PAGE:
Thursday, May 08, 2014

It Won't Bite

Roger's latest exhibition at the library is on track to open on Monday! It's called BYU's Expeditions of Discovery: The World Is Our Campus and highlights early natural history faculty research adventures. He's borrowed artifacts from other museums on campus, like his new friend pictured here.

Wednesday, May 07, 2014

Laughing Out Loud

I'm listening to Jack crack up at a video he's watching in the next room. I love hearing him laugh out loud.

I remember the first time he laughed at something that was actually funny when he was small. Something that required him to have a good sense of humor.

And I remember feeling relief and joy at discovering he had one.

Tuesday, May 06, 2014

Monday, May 05, 2014


Jack randomly signed up for a sculpture class in school this semester and helped expand our collection of original art.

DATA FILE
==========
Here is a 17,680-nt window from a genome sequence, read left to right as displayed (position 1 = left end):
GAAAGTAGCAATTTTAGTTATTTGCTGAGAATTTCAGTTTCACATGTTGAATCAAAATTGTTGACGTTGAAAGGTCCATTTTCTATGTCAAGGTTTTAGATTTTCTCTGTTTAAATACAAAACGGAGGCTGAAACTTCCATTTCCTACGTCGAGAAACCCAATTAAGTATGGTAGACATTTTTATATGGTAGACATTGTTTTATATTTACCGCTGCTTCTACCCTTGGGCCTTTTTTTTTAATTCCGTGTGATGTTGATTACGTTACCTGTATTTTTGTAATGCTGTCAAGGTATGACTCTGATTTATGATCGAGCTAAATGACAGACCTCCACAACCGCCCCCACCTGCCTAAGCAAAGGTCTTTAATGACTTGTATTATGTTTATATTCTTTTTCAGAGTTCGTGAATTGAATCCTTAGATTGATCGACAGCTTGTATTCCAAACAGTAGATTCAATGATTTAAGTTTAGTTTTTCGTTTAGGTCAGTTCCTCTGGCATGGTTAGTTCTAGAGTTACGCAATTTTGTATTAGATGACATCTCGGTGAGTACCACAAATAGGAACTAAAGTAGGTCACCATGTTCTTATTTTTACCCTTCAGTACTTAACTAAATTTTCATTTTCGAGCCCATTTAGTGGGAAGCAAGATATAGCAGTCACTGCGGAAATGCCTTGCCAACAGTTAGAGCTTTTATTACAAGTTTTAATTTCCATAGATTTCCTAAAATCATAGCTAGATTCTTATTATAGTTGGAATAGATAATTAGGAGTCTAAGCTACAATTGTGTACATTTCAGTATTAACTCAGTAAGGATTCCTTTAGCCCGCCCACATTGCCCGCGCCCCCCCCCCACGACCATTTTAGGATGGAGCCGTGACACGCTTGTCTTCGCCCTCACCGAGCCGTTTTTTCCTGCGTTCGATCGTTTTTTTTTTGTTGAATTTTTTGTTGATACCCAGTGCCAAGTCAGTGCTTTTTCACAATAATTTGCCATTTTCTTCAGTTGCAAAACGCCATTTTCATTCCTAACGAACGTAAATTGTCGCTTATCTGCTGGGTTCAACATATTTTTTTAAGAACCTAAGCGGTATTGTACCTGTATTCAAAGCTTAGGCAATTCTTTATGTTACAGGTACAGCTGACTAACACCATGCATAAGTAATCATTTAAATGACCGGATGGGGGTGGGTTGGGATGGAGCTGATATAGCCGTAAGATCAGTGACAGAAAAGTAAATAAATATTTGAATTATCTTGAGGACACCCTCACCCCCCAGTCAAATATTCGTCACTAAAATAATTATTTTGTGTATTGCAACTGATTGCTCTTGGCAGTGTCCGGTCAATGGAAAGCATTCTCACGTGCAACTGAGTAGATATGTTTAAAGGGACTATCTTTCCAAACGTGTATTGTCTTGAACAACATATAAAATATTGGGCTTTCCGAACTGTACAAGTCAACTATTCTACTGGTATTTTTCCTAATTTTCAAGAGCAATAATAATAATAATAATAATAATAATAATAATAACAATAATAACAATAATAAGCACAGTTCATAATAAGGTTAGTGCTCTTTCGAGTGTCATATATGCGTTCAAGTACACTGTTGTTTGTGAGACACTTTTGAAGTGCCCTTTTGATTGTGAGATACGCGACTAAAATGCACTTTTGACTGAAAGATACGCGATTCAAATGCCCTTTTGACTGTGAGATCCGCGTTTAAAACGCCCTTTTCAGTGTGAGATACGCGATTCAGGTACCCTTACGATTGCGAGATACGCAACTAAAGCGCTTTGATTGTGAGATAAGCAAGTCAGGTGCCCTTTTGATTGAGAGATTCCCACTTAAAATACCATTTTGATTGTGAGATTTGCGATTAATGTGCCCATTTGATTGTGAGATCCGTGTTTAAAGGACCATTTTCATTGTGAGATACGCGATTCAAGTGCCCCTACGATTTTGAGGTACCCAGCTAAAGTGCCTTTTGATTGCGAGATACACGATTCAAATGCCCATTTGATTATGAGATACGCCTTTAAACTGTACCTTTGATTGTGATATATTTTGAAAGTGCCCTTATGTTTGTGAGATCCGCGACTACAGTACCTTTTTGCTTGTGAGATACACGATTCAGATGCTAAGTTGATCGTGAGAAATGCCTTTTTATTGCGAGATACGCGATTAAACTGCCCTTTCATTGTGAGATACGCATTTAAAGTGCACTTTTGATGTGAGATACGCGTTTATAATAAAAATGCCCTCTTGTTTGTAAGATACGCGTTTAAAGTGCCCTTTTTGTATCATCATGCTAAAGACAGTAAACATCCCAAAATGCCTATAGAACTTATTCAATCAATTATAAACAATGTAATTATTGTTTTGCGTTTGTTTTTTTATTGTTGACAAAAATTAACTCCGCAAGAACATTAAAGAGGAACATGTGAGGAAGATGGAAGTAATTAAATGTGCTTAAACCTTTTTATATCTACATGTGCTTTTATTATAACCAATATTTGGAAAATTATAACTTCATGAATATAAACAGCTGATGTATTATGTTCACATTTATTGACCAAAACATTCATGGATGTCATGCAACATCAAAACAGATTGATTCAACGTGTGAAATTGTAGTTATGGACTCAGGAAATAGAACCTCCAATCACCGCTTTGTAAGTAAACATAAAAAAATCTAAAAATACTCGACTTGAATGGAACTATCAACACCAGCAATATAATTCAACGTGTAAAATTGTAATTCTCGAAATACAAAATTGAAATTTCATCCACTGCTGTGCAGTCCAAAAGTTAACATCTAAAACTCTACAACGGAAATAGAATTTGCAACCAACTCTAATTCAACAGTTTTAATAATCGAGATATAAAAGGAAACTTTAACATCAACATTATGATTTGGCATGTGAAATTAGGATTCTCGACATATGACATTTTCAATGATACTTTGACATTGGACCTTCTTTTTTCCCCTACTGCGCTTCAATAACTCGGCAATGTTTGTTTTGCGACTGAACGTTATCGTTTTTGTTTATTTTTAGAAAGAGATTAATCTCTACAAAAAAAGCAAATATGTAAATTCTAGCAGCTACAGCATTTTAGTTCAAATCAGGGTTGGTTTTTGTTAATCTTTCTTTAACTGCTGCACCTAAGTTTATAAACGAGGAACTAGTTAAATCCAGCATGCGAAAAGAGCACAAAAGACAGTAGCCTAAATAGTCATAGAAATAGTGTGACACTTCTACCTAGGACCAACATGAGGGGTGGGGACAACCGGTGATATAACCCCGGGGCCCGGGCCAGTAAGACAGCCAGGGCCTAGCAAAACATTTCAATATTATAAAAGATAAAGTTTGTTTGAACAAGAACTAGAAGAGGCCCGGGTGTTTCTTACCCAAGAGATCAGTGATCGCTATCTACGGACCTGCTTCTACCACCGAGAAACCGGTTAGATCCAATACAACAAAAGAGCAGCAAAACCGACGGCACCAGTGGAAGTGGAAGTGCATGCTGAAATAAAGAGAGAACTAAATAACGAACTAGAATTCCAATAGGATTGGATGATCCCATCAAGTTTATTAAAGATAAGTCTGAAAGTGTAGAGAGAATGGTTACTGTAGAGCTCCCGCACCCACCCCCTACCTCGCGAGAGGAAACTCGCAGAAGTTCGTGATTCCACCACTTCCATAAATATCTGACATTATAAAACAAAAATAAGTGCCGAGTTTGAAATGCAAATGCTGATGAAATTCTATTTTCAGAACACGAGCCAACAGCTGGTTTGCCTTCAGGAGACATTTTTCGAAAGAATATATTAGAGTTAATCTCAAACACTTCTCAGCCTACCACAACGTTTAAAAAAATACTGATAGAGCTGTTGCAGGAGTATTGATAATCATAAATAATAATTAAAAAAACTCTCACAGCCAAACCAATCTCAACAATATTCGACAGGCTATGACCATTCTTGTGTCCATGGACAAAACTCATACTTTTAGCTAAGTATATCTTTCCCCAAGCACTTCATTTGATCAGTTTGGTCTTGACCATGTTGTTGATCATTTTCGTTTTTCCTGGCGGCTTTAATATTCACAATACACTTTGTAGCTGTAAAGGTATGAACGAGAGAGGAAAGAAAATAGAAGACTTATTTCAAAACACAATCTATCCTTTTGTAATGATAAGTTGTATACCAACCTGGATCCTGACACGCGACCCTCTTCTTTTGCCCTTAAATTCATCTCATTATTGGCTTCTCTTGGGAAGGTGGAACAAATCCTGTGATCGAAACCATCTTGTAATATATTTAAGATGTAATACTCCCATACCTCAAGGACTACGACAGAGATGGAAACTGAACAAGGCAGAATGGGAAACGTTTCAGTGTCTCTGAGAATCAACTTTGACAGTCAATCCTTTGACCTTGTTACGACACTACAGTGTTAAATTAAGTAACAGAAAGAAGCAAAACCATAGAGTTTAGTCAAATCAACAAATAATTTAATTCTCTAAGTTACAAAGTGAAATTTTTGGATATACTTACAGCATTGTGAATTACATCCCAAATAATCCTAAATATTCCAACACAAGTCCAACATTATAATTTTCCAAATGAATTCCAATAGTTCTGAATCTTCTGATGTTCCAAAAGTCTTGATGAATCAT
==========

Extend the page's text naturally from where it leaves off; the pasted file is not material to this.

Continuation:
Sunday, May 04, 2014

It Got Complicated So Fast

Five things I need to work out now that I have to wear reading glasses:

  • How to make sure I have a pair handy whenever I need them. Somehow they all end up in one place (on my nightstand, in my purse, on my desk, in the car) and that one place inevitably ends up being the place where I am not.
  • How to stop putting my sunglasses halfway down my nose when I put them on. That totally defeats the purpose of wearing them.
  • How to make sure I've actually got my sunglasses with me when I'm out and about. It no longer works to simply reach into my bag to feel around for a pair of glasses before I go. I must now actually grab them and pull them out to make sure they are sunglasses. I have inconveniently discovered multiple times that I have two or more pairs of reading glasses in my bag and no sunglasses at all.
  • How to still be the same person I have always been when I am peering over my reading glasses at my students or at someone across the table in a meeting. All that peering makes me seem much more serious than I actually am. (A corollary: How to stop apologizing for peering over my glasses at people.)